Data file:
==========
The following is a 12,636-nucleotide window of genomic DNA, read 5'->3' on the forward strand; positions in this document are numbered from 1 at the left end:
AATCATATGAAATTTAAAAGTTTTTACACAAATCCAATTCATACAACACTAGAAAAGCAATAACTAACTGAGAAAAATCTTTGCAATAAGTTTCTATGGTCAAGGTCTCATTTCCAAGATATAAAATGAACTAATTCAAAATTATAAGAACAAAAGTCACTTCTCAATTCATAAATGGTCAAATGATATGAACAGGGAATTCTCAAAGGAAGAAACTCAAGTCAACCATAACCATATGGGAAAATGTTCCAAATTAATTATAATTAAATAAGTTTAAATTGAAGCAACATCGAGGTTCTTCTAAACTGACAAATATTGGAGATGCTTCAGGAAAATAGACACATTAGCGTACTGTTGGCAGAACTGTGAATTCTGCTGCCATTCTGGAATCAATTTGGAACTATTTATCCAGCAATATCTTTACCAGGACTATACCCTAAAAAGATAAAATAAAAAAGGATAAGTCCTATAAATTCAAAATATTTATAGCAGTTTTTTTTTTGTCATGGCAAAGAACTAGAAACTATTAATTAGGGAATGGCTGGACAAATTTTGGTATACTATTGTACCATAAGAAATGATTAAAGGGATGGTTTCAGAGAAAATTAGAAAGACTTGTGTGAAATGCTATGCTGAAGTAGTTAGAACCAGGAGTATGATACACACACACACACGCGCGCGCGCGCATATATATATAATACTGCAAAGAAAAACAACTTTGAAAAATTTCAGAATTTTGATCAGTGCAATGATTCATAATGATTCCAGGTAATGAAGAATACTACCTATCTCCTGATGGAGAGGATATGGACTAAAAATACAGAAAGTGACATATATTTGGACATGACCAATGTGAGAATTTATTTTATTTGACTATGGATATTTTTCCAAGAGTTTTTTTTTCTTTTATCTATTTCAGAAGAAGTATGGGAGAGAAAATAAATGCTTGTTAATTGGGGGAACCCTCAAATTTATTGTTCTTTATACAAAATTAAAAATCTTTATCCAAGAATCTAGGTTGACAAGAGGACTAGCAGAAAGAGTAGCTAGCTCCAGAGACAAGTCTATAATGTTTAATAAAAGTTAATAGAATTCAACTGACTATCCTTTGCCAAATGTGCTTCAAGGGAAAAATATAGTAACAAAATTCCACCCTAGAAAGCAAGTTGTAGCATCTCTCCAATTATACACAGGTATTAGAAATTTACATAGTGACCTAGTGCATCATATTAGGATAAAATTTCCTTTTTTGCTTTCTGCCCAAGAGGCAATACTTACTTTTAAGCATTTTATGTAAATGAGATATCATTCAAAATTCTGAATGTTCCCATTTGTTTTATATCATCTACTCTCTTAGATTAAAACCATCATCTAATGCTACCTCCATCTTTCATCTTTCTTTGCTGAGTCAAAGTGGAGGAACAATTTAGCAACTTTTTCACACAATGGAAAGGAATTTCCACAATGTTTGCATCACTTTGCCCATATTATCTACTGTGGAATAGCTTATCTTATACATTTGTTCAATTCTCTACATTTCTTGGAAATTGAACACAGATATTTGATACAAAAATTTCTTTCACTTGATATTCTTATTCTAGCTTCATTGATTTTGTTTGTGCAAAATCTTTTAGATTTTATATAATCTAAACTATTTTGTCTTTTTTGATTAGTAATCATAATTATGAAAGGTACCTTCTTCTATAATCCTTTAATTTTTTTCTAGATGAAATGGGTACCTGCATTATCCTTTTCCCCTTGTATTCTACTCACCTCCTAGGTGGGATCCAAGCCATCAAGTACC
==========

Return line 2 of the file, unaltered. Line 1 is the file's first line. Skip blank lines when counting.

AATCATATGAAATTTAAAAGTTTTTACACAAATCCAATTCATACAACACTAGAAAAGCAATAACTAACTGAGAAAAATCTTTGCAATAAGTTTCTATGGTCAAGGTCTCATTTCCAAGATATAAAATGAACTAATTCAAAATTATAAGAACAAAAGTCACTTCTCAATTCATAAATGGTCAAATGATATGAACAGGGAATTCTCAAAGGAAGAAACTCAAGTCAACCATAACCATATGGGAAAATGTTCCAAATTAATTATAATTAAATAAGTTTAAATTGAAGCAACATCGAGGTTCTTCTAAACTGACAAATATTGGAGATGCTTCAGGAAAATAGACACATTAGCGTACTGTTGGCAGAACTGTGAATTCTGCTGCCATTCTGGAATCAATTTGGAACTATTTATCCAGCAATATCTTTACCAGGACTATACCCTAAAAAGATAAAATAAAAAAGGATAAGTCCTATAAATTCAAAATATTTATAGCAGTTTTTTTTTTGTCATGGCAAAGAACTAGAAACTATTAATTAGGGAATGGCTGGACAAATTTTGGTATACTATTGTACCATAAGAAATGATTAAAGGGATGGTTTCAGAGAAAATTAGAAAGACTTGTGTGAAATGCTATGCTGAAGTAGTTAGAACCAGGAGTATGATACACACACACACACGCGCGCGCGCGCATATATATATAATACTGCAAAGAAAAACAACTTTGAAAAATTTCAGAATTTTGATCAGTGCAATGATTCATAATGATTCCAGGTAATGAAGAATACTACCTATCTCCTGATGGAGAGGATATGGACTAAAAATACAGAAAGTGACATATATTTGGACATGACCAATGTGAGAATTTATTTTATTTGACTATGGATATTTTTCCAAGAGTTTTTTTTTCTTTTATCTATTTCAGAAGAAGTATGGGAGAGAAAATAAATGCTTGTTAATTGGGGGAACCCTCAAATTTATTGTTCTTTATACAAAATTAAAAATCTTTATCCAAGAATCTAGGTTGACAAGAGGACTAGCAGAAAGAGTAGCTAGCTCCAGAGACAAGTCTATAATGTTTAATAAAAGTTAATAGAATTCAACTGACTATCCTTTGCCAAATGTGCTTCAAGGGAAAAATATAGTAACAAAATTCCACCCTAGAAAGCAAGTTGTAGCATCTCTCCAATTATACACAGGTATTAGAAATTTACATAGTGACCTAGTGCATCATATTAGGATAAAATTTCCTTTTTTGCTTTCTGCCCAAGAGGCAATACTTACTTTTAAGCATTTTATGTAAATGAGATATCATTCAAAATTCTGAATGTTCCCATTTGTTTTATATCATCTACTCTCTTAGATTAAAACCATCATCTAATGCTACCTCCATCTTTCATCTTTCTTTGCTGAGTCAAAGTGGAGGAACAATTTAGCAACTTTTTCACACAATGGAAAGGAATTTCCACAATGTTTGCATCACTTTGCCCATATTATCTACTGTGGAATAGCTTATCTTATACATTTGTTCAATTCTCTACATTTCTTGGAAATTGAACACAGATATTTGATACAAAAATTTCTTTCACTTGATATTCTTATTCTAGCTTCATTGATTTTGTTTGTGCAAAATCTTTTAGATTTTATATAATCTAAACTATTTTGTCTTTTTTGATTAGTAATCATAATTATGAAAGGTACCTTCTTCTATAATCCTTTAATTTTTTTCTAGATGAAATGGGTACCTGCATTATCCTTTTCCCCTTGTATTCTACTCACCTCCTAGGTGGGATCCAAGCCATCAAGTACC